HR Archives | January-April 1999 Hearing Review

This article series was published prior to creation of Hearing Review’s website. You can download the article series (ie, all 4 articles) as a PDF by CLICKING HERE.

Biography in 1999: Julie Purdy, PhD, is a staff audiologist at Starkey Labs-Canada, Ltd, Mississauga, Ontario.

Acknowledgement: The article was adapted from a seminar presented at the 1998 International Hearing Society (IHS) Convention in Nashville, Tenn.

Validation of Hearing Instruments, Part 1: Patient Questionnaire. Hearing Review. 1999[Jan];6(1):16-22.

In Part 1, Dr Purdy outlines hearing aid validation tools, particularly the use of the Abbreviated Profile of Hearing Aid Benefit (APHAB) and the Hearing Activity Questionnaire (HAQ), and the Shortened Hearing Aid Performance Inventory (SHAPI), for pinpointing patient needs and improving customer satisfaction.

Validation of Hearing Instruments, Part 2: Linear Fitting Prescriptions. Hearing Review. 1999[Feb];6(2):42-48.

In Part 2, Dr Purdy looks at the hearing aid validation methods including the NAL, POGO, and Berger methods, as well as the use of real-ear measurements (REM) in verification.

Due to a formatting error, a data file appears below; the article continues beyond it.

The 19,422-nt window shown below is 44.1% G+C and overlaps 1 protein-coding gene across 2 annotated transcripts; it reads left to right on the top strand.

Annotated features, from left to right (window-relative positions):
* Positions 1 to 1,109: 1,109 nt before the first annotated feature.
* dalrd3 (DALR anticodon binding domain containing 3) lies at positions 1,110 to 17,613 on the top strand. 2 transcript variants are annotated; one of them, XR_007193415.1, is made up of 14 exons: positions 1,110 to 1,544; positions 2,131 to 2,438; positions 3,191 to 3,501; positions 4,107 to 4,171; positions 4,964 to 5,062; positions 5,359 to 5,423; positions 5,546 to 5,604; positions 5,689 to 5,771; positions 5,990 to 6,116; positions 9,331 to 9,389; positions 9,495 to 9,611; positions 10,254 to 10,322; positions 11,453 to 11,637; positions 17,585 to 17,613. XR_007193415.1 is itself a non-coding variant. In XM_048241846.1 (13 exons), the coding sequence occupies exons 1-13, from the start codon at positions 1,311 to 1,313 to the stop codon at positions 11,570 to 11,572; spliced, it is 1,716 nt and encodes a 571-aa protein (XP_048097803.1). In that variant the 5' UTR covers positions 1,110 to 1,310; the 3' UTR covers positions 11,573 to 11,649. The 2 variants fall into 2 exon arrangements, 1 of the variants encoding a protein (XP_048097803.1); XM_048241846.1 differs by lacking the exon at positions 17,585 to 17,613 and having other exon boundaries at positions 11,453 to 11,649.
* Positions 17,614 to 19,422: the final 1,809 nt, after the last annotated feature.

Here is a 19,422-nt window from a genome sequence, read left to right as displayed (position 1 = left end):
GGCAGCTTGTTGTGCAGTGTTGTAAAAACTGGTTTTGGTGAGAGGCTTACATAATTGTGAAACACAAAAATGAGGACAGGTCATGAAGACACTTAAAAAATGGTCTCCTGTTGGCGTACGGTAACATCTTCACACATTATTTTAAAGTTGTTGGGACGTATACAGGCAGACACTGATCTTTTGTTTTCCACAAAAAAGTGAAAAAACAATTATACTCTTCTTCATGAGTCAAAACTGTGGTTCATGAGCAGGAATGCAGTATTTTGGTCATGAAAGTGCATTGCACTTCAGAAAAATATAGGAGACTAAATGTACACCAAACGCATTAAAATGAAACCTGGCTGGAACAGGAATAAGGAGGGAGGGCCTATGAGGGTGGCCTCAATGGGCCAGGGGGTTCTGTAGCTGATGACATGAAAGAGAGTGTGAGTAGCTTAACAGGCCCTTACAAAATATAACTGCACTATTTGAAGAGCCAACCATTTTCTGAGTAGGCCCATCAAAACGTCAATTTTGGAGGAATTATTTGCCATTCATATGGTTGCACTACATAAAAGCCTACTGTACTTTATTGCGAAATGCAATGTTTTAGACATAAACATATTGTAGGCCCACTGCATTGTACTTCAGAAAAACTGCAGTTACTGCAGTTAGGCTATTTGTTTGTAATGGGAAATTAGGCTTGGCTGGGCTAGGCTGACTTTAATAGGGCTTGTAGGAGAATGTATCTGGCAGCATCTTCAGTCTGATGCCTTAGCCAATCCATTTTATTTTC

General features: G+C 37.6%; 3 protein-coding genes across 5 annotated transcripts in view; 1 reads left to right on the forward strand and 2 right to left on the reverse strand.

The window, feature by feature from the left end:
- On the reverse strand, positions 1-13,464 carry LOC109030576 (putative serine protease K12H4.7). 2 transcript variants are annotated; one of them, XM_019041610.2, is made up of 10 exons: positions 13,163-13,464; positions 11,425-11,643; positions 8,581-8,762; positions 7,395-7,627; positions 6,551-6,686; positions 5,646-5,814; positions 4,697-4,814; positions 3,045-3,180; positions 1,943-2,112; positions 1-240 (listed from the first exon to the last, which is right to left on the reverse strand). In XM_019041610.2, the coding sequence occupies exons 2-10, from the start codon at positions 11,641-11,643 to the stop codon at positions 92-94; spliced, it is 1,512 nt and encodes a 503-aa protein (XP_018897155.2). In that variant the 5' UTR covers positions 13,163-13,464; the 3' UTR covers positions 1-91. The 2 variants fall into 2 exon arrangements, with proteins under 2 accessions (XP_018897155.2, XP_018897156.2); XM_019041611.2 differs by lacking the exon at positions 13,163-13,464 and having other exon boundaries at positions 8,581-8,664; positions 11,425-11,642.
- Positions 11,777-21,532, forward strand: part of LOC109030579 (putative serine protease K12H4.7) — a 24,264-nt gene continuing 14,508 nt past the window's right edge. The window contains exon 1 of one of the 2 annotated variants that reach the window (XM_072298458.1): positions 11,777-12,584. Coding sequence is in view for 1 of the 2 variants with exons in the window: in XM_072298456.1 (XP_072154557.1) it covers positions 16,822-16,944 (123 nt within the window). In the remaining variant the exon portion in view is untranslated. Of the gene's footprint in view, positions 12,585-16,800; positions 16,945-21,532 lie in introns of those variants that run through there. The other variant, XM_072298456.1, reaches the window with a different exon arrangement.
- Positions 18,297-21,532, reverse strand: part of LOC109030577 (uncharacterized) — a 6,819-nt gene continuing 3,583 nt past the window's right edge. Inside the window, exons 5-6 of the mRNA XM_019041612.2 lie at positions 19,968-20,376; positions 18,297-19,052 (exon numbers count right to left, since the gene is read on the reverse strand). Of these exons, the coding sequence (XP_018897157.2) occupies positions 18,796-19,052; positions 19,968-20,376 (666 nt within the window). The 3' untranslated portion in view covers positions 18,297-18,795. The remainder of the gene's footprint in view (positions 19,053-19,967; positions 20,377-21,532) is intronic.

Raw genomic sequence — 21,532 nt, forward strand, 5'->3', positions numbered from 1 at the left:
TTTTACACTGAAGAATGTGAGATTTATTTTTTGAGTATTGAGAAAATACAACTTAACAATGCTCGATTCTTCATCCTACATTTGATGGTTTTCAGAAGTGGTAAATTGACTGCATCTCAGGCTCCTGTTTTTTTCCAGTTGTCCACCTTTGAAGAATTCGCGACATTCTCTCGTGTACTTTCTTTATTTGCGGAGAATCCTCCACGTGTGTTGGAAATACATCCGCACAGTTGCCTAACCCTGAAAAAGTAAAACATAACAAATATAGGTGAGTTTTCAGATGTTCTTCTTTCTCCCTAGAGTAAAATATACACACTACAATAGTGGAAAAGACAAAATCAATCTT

Validation of Hearing Instruments, Part 3: Non-linear Fitting Prescriptions. Hearing Review. 1999[Mar];6(3):22-30.

In Part 3, Dr Purdy covers REM terminology (REUR, REOR, REAR, REIR, RESR and RECD), and then describes three prominent non-linear fitting formulas of the day: FIG6, DSL(i/o), and the IHAFF hearing aid fitting method, including VIOLA. She also includes a sidebar, “So What Prescriptive Method Do We Use?”

Validation of Hearing Instruments, Part 4: Output Measures. Hearing Review. 1999[Apr];6(4):24-26, 94.

Part 4 takes a deep dive into output measurement methods, including LDLs, UCLs, and the standardization of these values, as well as conversion factors. Dr Purdy also details output verification methods in REM, including Direct RESR, Indirect RESR, and soundfield verification.